Scientists Discover 'Ghost Orchid' That Grows In The Dark

Mar 11, 2022by Olivia - F&F

A darkness-loving ‘Ghost Orchid’ has been named among hundreds of new plant species by the scientists from the Royal Botanic Gardens, Kew.

Ghost Orchid New SpeciesGhost Orchid New Species

Photograph: Johan Hermans / Kew Bulletin

‘Ghost Orchid’ Named Among 205 New Plant Species In 2021!

If you think plants can’t grow in the dark, think again! Deep within Madagascar’s dense forests, scientists have discovered an unusual plant that doesn't use the process of photosynthesis to grow. The unusual orchid was named Didymoplexis stella-silvae by RBG Kew’s Johan Hermans — it means “star of the forest”, as it grows in darkness and has star-shaped flowers.

So, how does it grow? Well, it has no leaves or chlorophyll for photosynthesis, so it gets all of its nutrients from underground fungi. This new species was one of 16 orchid species discovered in the remote forests of Madagascar. 

Scientists affiliated with RBG Kew named 205 new plant species in 2021. It’s bewildering they've discovered so many!

Lady Slipper OrchidLady Slipper Orchid

Photograph: Carey Davies / The Guardian

2 In 5 Plant Species Are Threatened With Extinction

With around 400,000 plant species all over the world, roughly 2 in 5 are threatened with extinction. This is mainly due to the destruction of forests for agriculture, industry and mining, as well as overexploitation, climate change, biodiversity loss, invasive species, pollution, and palm oil plantations.

Scientists across the world have named roughly 2,000 new plant species every year for at least a decade. But now, some say that time is running out to find them all. “Now is our last chance to find unknown species, name them, and hopefully protect them before they become globally extinct. Who knows how many thousands of plant species it will be revealed in future to have likely become extinct due to palm oil plantations.” said RBG Kew’s Dr Martin Cheek.

Nicotiana Insecticida Tobacco PlantNicotiana Insecticida Tobacco Plant

Photograph:  Maarten Christenhusz / RBG Kew

Insect-Trapping Tobacco Plant Discovered In Western Australia

Closer to home, in Western Australia, an unusual species of wild tobacco was discovered near a remote truck stop! Nicotiana insecticida is bizarre for many reasons, but primarily due to its carnivorous appetite. The plant is covered in sticky glands that trap and kill small, unsuspecting insects.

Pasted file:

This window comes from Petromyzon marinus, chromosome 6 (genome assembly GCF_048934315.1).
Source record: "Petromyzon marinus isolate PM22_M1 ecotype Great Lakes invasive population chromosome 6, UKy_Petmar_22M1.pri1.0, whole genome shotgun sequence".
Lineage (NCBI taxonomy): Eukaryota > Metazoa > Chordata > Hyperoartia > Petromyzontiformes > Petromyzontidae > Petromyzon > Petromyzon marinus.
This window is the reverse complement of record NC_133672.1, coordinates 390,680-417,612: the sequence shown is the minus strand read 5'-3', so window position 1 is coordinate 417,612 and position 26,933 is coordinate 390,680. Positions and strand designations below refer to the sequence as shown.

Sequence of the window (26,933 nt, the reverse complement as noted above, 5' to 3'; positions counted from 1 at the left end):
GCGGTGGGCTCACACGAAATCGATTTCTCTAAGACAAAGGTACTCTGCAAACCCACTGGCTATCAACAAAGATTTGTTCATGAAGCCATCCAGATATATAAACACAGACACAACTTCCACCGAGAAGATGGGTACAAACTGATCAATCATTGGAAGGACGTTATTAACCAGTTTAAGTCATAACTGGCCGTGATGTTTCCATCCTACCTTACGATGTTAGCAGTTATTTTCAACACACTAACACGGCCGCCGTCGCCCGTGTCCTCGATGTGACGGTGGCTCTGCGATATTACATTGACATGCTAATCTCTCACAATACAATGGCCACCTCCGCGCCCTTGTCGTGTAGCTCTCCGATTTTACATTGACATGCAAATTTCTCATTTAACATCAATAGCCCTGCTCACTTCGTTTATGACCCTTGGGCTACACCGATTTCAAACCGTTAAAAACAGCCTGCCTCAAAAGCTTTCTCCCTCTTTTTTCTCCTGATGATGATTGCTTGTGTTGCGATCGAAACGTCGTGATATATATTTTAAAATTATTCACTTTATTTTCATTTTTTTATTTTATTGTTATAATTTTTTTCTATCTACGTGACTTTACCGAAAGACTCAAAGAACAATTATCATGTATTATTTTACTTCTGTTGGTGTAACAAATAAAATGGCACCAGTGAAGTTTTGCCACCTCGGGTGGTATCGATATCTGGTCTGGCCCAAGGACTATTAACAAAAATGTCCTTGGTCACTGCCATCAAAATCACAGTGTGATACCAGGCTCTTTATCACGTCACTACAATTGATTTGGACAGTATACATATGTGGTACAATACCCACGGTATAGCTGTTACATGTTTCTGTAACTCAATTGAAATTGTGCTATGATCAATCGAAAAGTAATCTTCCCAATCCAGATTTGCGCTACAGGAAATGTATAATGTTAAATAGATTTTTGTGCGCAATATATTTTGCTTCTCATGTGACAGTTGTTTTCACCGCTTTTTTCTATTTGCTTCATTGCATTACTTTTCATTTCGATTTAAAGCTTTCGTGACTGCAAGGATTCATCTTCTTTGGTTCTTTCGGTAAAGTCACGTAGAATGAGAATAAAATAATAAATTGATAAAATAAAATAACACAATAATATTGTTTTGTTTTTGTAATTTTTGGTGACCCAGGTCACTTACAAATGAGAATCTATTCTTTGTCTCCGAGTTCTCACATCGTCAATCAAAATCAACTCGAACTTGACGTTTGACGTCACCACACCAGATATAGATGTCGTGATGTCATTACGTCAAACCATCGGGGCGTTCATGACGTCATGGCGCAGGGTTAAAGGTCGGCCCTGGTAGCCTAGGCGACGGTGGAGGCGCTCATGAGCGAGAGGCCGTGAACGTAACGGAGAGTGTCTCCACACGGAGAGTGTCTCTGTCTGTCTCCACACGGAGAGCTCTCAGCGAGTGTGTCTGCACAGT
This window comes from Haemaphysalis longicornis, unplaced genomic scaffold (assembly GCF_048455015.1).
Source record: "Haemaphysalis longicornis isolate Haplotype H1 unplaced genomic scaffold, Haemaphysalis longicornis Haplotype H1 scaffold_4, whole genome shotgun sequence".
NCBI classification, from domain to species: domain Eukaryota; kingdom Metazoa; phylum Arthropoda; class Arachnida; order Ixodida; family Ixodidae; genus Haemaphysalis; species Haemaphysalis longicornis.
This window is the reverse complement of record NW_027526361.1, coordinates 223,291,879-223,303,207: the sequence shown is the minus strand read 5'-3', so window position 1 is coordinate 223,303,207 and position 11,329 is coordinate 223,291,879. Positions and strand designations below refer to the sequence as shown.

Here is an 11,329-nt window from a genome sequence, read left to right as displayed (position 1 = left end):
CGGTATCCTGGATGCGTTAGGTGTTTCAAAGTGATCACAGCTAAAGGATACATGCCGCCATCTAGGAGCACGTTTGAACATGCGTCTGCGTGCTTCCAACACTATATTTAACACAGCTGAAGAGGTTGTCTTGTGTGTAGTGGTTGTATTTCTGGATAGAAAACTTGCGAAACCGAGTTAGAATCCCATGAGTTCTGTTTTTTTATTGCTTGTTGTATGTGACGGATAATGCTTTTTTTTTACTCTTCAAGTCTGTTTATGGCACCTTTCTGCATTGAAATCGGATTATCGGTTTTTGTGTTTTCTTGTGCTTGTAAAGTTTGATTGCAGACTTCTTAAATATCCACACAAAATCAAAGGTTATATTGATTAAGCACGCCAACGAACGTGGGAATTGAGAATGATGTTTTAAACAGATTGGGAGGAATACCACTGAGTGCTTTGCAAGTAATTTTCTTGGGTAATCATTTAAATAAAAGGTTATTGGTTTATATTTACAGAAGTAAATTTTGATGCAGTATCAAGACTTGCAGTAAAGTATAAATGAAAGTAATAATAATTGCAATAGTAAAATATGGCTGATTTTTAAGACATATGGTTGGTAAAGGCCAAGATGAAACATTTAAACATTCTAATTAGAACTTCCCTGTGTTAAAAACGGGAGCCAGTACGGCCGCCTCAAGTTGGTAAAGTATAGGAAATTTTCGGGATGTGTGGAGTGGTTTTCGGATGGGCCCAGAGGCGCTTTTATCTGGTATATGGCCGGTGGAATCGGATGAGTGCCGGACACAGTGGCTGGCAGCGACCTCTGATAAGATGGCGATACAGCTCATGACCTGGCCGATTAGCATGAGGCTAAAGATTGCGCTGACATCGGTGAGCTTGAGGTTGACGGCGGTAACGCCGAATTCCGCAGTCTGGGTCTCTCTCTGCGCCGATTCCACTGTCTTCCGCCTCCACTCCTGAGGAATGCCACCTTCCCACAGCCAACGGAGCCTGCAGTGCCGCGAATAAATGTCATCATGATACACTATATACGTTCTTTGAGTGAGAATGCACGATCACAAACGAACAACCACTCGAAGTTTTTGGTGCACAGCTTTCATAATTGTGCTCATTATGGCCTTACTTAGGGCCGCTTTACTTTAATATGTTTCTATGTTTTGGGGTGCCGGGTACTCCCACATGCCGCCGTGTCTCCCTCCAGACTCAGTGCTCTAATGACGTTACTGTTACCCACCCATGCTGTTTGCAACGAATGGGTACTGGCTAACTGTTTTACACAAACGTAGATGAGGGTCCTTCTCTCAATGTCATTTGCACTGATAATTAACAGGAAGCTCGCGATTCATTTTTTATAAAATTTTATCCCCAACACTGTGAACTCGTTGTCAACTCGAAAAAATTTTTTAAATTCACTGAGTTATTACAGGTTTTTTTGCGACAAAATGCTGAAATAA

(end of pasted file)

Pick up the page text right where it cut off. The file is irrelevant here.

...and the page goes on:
Dr Mark Chase, from the team at RBG Kew, collected the seeds from the tobacco plant and cultivated them. The plant developed the same sticky glands, indicating that this was, indeed, a brand new species of wild tobacco!

Remote parts of Australia may be hiding many unknown species. “The arid parts of Australia, have been thought of as almost barren, but in recent years these poorly studied areas have yielded many new and unusual species,” said Mark.

Uvariopsis Dicaprio Ylang YlangUvariopsis Dicaprio Ylang Ylang

Photograph: Lorna MacKinnon / RBG Kew

Ylang-Ylang Tree Named After Leonardo DiCaprio

Among the 205 new plant species discovered by RBG Kew scientists was a tree from the ylang-ylang family in Cameroon. The tree — found deep within Cameroon’s Ebo Forest in early 2022 — was named after actor and environmentalist, Leonardo DiCaprio! 

DiCaprio played a major role in protecting the species’ habitat from logging. “We think he [DiCaprio] was crucial in helping to stop the logging of the Ebo Forest,” RBG Kew’s Dr Martin Cheek told BBC News.

The beautiful ylang-ylang tree isn’t out of the woods yet. Despite logging permits being cancelled in August 2020 by the President of Cameroon, Uvariopsis dicaprio is still in danger due to the potential relaxation of these new logging laws, as well as illegal logging.

We love hearing about the discovery of new plant species! Especially ones that have unique abilities — like being able to grow in complete darkness, or trap little insects with its sticky glands. Nature is pretty amazing, right?

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